Review: An Age of License: A Travelogue by Lucy Knisley

aolTitle: An Age of License: A Travelogue

Author: Lucy Knisley

Publisher: Fantagraphics Books

Source: Purchased

Check this book out on Goodreads.

Buy this book at: Chapters | Book Depository

4 stars

Acclaimed cartoonist Lucy Knisley got an opportunity that most only dream of: a travel-expenses-paid trip to Europe/Scandinavia, thanks to a book tour. An Age of License is Knisley’s comics travel memoir recounting her charming (and romantic!) adventures. It s punctuated by whimsical visual devices (such as a new experiences funnel); peppered with the cute cats she meets along the way; and, of course, features her hallmark drawings and descriptions of food that will make your mouth water. But it’s not all kittens and raclette crepes: Knisley’s experiences are colored by anxieties, introspective self-inquiries, and quotidian revelations about traveling alone in unfamiliar countries, and about her life and career that many young adults will relate to. (Source: Goodreads)


Lucy Knisley was invited to travel to Norway for a comic arts festival. She decided to make a bigger trip of it, stopping in to visit friends, new acquaintances, and lovers along the way. The trip leads her to some introspection on her life and career, which is relatable for everyone, young adults especially.

I really enjoyed this book, which surprised me because I wasn’t such a fan of Knisley’s Relish. I’ve always liked Knisley’s art style, which is gorgeous, but I had a bit of a problem with her storytelling and lack of introspection on her own privileged lifestyle in RelishAn Age of License really fixed up all of these problems that I was having with her earlier work. I found the story interesting, fun, sometimes a little heartbreakingly real for someone who is also in what is meant to be my “age of license”, and beautiful.

The storytelling in An Age of License is done well. I found the transitions from piece to piece smooth for the most part, with only a few places where I felt jarred by the movement from one section of the story to another. I did find the pace a little quick, which was sometimes annoying. Knisley would introduce concepts, ideas, and stories that piqued my interest but she would simply pass them by without reflecting or sharing further, which made the book feel a little too quick for comfort sometimes. This being a graphic memoir I can understand the desire to keep it a little shorter, but it just made me long for some Guy Delisle (like in Jerusalem) style lengthiness. I felt like Knisley touched on a lot of really important subjects, like feeling disconnected, feeling like her life was moving forward, heartbreak, longing, which really helped me form a deep connection with the content of the book.

A lot of people have described this as the Eat, Pray, Love of our generation, I can definitely see where the comparison comes from as the journeys start from really similar places. I was not a fan of Eat, Pray, Love so for me the comparison is a little like…well yes but this book is better. I would probably say this, to me, felt a little like You Can’t Get There From Here, because it had the same levels of introspection and dealt a lot with the tension of relationships, heartbreak, and love. These books are very different books, but had similar emotional/introspective moments for me. I found this introspection in An Age of License really fantastic because I had found Relish difficult to read because it completely ignored Knisley’s privilege, whereas in this book she really explores what privilege she has and how to deal with it.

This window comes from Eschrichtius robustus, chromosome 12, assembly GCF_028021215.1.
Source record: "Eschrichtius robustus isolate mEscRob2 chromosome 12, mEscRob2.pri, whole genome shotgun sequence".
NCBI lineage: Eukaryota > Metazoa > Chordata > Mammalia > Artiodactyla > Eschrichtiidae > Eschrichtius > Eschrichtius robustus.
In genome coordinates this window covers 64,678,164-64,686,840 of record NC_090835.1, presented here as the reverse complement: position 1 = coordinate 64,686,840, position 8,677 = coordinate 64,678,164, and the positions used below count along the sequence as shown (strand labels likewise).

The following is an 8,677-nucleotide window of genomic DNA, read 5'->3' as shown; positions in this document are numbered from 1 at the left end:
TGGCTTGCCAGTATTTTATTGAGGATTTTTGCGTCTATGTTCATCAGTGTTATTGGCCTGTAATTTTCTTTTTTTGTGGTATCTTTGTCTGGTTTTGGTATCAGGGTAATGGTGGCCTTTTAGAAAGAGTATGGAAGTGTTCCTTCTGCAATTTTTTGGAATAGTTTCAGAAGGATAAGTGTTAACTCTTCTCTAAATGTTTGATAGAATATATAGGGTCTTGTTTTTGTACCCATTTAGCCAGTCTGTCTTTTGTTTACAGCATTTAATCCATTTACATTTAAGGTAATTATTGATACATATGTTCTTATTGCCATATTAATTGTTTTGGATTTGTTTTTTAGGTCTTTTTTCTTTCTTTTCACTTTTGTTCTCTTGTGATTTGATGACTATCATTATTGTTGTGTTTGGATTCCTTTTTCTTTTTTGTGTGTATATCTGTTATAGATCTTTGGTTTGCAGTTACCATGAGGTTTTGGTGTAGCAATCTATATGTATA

I was also glad to she her deal with the idea of editing. She shared her life, but of course she has edited and censored it to some degree. I was glad to she her discuss this, and it was really excellent to think about how she made these decisions. One decision I found interesting was her discussion of the two men who stalked her and then made a zine about wanting to do explicit things to her. I think it was an interesting (not bad) decision to, essentially, call them out in her book. I did find the placement of this a little weird, but it was good for her to take a stand. Overall I was really quite pleased with the actual content of the story and how she told it.

The art in this book is the high point for me, as it often is. I absolutely love Knisley’s style, and I always have even when I didn’t enjoy the book itself. Knisley’s style is clean, round, sort of cute looking. If I had a graphic memoir I would want it to look like An Age of License. The story is mostly told in these panels with sparse details, and just people with a little background, however there are some pages with lots of detail and lots going on. Those are my favourite, and I feel kind of glad to get them less often because they’re like a treat. Same with the coloured pages, these are the absolute best thing in the book. I love the colours and the way she uses them so rarely, there’s something really sweet about this to me. I don’t really know how to explain it, but it just makes me happy to sometimes turn a page and see this coloured illustration of a house, while the previous page was black and white. It’s like a gift. Also it’s watercolour, which is just perfect because it’s never too vibrant, it all feels very natural.

I highly recommend this. It’s probably not a perfect travelogue, but it’s a very good book for introspection and exploration of the “age of license” we’re meant to have. The art is beautiful and the story is moving. I just really loved this!

Ramble on,
Kimber


Have you read An Age of LicenseLet me know your thoughts in the comments!
Check out Lucy Knisley at her website, Goodreads, and Twitter.
Connect with me on Goodreads, BlogLovin, and Twitter.

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